The justices voted 5-3 Monday in favor of Texas clinics that protested the regulations as a thinly veiled attempt to make it harder for women to get an abortion in the nation’s second-most populous state.
Justice Stephen Breyer’s majority opinion for the court held that the regulations are medically unnecessary and unconstitutionally limit a woman’s right to an abortion.
One part of the law requires all clinics in the state to meet the standards for ambulatory surgical centers, including regulations concerning buildings, equipment and staffing. The other requires doctors performing abortions to have admitting privileges at a nearby hospital.
“We conclude,” Justice Breyer wrote, “that neither of these provisions offers medical benefits sufficient to justify the burdens upon access that each imposes. Each places a substantial obstacle in the path of women seeking a previability abortion, each constitutes an undue burden on abortion access, and each violates the Federal Constitution.”
The clinics challenging the law say it has already caused about half of the state’s 41 abortion clinics to close. If the contested provisions take full effect, they say, the number of clinics would again be cut in half.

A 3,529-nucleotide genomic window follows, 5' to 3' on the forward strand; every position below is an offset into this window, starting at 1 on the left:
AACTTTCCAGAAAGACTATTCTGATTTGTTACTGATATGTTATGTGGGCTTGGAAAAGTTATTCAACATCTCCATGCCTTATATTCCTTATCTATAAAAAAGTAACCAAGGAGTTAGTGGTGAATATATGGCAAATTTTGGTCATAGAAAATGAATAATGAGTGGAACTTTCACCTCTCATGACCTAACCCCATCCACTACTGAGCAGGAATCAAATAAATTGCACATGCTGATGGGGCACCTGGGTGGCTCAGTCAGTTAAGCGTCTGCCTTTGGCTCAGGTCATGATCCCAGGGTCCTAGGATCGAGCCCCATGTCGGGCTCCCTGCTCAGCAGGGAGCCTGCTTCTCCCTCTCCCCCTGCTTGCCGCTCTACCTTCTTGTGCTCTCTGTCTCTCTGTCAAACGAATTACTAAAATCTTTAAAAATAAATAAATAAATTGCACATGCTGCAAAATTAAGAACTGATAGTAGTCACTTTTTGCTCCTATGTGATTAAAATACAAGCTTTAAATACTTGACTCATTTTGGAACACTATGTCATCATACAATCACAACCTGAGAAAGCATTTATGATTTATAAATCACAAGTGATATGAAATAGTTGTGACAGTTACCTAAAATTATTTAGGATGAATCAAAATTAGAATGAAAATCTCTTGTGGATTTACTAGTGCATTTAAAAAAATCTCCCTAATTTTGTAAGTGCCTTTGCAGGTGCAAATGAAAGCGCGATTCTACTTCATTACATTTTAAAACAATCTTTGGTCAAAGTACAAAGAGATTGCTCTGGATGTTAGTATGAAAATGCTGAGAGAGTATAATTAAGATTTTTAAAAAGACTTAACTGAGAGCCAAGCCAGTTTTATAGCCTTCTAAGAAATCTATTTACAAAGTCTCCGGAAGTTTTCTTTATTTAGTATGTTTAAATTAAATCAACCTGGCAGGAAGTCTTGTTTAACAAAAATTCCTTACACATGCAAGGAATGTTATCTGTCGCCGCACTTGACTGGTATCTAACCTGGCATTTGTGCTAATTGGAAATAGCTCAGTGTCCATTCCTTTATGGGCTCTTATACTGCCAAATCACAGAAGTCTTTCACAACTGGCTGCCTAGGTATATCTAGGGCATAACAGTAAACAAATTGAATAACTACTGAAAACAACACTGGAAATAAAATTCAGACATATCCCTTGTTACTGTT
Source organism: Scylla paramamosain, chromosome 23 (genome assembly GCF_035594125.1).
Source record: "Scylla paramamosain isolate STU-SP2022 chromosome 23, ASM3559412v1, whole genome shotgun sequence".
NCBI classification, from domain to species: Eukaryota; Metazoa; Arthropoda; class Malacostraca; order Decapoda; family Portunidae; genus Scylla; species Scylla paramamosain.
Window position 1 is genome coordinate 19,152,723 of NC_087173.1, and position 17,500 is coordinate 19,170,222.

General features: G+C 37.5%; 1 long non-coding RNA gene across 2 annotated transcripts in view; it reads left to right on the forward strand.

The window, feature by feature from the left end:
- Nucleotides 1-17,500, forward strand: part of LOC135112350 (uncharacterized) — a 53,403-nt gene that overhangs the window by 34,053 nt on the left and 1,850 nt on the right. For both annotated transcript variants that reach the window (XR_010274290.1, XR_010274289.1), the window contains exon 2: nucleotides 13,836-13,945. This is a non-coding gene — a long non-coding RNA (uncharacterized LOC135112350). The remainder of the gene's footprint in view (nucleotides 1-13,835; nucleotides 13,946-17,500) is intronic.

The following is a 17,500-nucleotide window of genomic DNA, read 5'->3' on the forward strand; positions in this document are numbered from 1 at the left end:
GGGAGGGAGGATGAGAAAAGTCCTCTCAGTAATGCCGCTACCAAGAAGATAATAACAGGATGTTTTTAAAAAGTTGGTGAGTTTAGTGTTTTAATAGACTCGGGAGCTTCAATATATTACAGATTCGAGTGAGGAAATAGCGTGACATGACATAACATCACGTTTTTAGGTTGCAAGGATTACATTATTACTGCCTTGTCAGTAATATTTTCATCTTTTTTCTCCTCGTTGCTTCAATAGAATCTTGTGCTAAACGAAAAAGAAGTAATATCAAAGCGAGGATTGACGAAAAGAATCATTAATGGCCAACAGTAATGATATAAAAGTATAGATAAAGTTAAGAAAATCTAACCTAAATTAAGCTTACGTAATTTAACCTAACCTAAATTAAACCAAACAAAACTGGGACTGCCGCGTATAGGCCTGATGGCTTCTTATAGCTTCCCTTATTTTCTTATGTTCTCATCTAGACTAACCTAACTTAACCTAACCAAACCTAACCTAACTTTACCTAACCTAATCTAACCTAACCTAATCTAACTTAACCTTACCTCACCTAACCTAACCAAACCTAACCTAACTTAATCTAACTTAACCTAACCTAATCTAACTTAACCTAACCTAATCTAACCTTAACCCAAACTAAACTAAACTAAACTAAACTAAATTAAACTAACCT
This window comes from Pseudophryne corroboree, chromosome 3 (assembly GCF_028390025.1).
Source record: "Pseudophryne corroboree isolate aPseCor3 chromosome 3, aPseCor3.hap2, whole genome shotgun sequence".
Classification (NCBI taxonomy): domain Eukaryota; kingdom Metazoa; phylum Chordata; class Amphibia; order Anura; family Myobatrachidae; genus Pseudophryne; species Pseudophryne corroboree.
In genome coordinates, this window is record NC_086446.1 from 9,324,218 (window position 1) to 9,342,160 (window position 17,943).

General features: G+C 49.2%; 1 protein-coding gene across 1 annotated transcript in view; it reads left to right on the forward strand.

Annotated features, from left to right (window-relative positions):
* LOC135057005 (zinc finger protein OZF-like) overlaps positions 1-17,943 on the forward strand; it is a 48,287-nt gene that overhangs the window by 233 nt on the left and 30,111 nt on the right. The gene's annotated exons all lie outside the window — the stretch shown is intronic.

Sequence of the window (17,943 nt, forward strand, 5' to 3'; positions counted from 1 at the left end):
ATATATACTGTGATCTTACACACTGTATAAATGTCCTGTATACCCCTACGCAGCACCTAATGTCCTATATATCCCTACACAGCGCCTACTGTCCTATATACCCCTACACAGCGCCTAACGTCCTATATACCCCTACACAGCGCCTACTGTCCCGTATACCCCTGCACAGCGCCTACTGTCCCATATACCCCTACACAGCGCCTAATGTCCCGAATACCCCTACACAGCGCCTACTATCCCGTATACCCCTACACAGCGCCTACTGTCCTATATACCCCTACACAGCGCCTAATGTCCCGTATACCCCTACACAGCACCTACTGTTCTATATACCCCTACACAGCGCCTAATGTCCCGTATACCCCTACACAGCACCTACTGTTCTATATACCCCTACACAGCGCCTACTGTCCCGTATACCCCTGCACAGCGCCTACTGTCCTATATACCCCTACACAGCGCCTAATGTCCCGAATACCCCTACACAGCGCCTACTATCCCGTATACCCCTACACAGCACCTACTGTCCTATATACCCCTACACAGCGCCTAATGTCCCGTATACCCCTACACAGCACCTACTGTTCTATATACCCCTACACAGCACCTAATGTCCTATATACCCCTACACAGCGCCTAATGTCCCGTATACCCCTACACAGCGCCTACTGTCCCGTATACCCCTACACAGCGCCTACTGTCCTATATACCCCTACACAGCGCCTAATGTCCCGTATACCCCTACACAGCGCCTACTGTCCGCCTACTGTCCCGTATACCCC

See, this is the thing. A number of traditionalist Christians like to compare LGBT rights to abortion in an effort to be hopeful about our cause. “It has taken a while, but people are more pro-life now than they were when Roe was decided,” the argument goes. “We’re winning the argument.”
That’s not really true, or at least isn’t as true as we would like to think Americans may be more willing to believe that abortion is immoral, but most want it legal to some degree. The Texas law only required that abortion clinics be regulated like other outpatient centers — hardly an unreasonable restriction. But that’s not how SCOTUS sees it. A monster like Kermit Gosnell is a price they are willing to pay to keep abortion as available as possible.
The bottom line, it seems to me, is that the Supreme Court will never let any state restriction stand meaningfully in the way of the Sexual Revolution. Ever. No federalism, no democracy, not when it comes to defending the Sexual Revolution.
One does wonder at what point in the future Americans in certain parts of the country will have had enough of this kind of thing, and will spark a constitutional crisis. If Trump is elected president, I expect California to do this. But at some point, I don’t know when, a liberal president or Supreme Court is going to trigger this from a state like Texas. Increasingly, I can’t say this is going to be a bad thing. When you realize how rigged the game is, you wonder why we play.